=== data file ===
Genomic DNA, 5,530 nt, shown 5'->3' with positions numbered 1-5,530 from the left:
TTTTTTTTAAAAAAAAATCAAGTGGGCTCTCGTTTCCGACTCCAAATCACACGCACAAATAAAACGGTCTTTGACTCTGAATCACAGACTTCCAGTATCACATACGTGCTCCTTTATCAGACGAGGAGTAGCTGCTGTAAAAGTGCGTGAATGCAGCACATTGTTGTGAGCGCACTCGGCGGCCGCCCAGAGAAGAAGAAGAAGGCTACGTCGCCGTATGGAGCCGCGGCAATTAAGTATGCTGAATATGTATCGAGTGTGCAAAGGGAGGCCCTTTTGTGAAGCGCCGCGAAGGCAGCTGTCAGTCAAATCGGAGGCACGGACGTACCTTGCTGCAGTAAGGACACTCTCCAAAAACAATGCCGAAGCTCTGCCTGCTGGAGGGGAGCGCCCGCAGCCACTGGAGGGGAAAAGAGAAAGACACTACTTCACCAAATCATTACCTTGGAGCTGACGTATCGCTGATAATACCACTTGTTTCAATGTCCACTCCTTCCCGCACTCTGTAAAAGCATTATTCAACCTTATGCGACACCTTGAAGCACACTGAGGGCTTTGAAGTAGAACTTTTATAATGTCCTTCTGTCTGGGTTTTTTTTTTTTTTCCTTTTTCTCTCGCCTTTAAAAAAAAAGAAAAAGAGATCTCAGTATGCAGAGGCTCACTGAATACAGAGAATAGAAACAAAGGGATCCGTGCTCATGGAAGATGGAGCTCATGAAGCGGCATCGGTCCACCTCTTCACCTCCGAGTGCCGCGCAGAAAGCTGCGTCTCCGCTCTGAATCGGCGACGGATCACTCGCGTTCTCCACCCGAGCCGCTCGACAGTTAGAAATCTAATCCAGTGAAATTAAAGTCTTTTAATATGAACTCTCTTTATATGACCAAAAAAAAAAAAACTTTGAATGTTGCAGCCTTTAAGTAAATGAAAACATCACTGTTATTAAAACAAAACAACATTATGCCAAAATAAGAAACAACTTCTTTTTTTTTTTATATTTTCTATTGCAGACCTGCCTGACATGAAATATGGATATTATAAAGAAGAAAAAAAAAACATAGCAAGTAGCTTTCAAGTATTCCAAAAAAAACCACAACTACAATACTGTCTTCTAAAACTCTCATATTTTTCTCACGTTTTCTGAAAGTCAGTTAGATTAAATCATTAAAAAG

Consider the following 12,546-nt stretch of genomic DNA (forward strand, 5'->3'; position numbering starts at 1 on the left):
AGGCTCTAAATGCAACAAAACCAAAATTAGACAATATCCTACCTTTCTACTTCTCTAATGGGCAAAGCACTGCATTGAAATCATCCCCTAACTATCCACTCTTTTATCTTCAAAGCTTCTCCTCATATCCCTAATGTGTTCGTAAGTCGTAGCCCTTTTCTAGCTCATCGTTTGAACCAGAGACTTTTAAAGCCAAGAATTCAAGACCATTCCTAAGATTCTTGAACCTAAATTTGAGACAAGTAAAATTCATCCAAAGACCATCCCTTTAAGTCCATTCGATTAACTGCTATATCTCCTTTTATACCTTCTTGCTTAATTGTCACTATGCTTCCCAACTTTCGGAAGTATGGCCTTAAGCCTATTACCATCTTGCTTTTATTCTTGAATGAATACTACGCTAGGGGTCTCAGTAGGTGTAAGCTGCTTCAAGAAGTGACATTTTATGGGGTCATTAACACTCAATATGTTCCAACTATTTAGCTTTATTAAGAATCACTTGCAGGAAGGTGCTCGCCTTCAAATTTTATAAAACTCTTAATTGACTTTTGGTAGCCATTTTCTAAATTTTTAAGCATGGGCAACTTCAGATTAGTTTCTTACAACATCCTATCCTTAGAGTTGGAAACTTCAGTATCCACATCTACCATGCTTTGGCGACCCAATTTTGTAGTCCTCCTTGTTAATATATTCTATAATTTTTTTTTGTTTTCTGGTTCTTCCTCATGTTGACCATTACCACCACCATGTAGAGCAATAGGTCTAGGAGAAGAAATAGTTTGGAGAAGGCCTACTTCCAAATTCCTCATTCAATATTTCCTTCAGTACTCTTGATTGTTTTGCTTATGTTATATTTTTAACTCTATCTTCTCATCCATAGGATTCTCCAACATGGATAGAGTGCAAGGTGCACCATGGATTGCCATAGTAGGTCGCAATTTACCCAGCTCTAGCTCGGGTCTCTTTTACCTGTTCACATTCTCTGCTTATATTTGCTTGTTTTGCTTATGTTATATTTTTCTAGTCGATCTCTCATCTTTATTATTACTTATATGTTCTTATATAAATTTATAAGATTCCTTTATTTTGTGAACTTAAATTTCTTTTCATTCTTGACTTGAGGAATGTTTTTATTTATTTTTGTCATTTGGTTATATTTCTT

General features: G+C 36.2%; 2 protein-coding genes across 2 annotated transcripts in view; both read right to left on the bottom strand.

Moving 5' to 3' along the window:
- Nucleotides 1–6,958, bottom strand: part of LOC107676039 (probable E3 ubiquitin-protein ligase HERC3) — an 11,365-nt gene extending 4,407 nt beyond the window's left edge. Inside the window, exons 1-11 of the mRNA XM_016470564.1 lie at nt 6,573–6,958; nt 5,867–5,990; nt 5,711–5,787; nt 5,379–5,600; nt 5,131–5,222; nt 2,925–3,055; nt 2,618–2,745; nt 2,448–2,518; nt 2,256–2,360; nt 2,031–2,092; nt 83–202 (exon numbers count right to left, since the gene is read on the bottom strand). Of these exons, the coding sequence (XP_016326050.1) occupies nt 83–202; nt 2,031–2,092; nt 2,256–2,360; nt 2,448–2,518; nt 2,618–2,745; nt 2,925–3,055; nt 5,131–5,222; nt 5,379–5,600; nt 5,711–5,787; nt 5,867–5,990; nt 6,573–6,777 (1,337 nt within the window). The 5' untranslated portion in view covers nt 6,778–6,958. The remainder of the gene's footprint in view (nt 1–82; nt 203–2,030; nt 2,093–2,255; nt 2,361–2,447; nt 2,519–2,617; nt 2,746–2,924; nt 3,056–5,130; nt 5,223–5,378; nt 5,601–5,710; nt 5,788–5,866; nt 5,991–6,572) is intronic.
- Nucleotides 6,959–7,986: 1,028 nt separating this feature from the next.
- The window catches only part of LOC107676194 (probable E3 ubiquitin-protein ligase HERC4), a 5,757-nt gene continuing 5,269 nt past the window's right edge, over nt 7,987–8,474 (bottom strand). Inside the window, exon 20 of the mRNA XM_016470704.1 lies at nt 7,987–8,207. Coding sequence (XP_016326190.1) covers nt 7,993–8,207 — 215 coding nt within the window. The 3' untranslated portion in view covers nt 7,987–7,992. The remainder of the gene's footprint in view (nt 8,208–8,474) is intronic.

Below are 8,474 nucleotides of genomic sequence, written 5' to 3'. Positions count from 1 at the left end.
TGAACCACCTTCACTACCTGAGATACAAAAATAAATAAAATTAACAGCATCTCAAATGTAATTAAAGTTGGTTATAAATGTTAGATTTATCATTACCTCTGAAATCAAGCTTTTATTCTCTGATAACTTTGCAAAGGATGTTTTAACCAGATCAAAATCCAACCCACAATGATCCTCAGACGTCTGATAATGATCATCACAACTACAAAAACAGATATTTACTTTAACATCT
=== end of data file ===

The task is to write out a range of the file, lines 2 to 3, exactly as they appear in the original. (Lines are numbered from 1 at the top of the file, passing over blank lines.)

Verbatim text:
TTTTTTTTAAAAAAAAATCAAGTGGGCTCTCGTTTCCGACTCCAAATCACACGCACAAATAAAACGGTCTTTGACTCTGAATCACAGACTTCCAGTATCACATACGTGCTCCTTTATCAGACGAGGAGTAGCTGCTGTAAAAGTGCGTGAATGCAGCACATTGTTGTGAGCGCACTCGGCGGCCGCCCAGAGAAGAAGAAGAAGGCTACGTCGCCGTATGGAGCCGCGGCAATTAAGTATGCTGAATATGTATCGAGTGTGCAAAGGGAGGCCCTTTTGTGAAGCGCCGCGAAGGCAGCTGTCAGTCAAATCGGAGGCACGGACGTACCTTGCTGCAGTAAGGACACTCTCCAAAAACAATGCCGAAGCTCTGCCTGCTGGAGGGGAGCGCCCGCAGCCACTGGAGGGGAAAAGAGAAAGACACTACTTCACCAAATCATTACCTTGGAGCTGACGTATCGCTGATAATACCACTTGTTTCAATGTCCACTCCTTCCCGCACTCTGTAAAAGCATTATTCAACCTTATGCGACACCTTGAAGCACACTGAGGGCTTTGAAGTAGAACTTTTATAATGTCCTTCTGTCTGGGTTTTTTTTTTTTTTCCTTTTTCTCTCGCCTTTAAAAAAAAAGAAAAAGAGATCTCAGTATGCAGAGGCTCACTGAATACAGAGAATAGAAACAAAGGGATCCGTGCTCATGGAAGATGGAGCTCATGAAGCGGCATCGGTCCACCTCTTCACCTCCGAGTGCCGCGCAGAAAGCTGCGTCTCCGCTCTGAATCGGCGACGGATCACTCGCGTTCTCCACCCGAGCCGCTCGACAGTTAGAAATCTAATCCAGTGAAATTAAAGTCTTTTAATATGAACTCTCTTTATATGACCAAAAAAAAAAAAACTTTGAATGTTGCAGCCTTTAAGTAAATGAAAACATCACTGTTATTAAAACAAAACAACATTATGCCAAAATAAGAAACAACTTCTTTTTTTTTTTATATTTTCTATTGCAGACCTGCCTGACATGAAATATGGATATTATAAAGAAGAAAAAAAAAACATAGCAAGTAGCTTTCAAGTATTCCAAAAAAAACCACAACTACAATACTGTCTTCTAAAACTCTCATATTTTTCTCACGTTTTCTGAAAGTCAGTTAGATTAAATCATTAAAAAG

Consider the following 12,546-nt stretch of genomic DNA (forward strand, 5'->3'; position numbering starts at 1 on the left):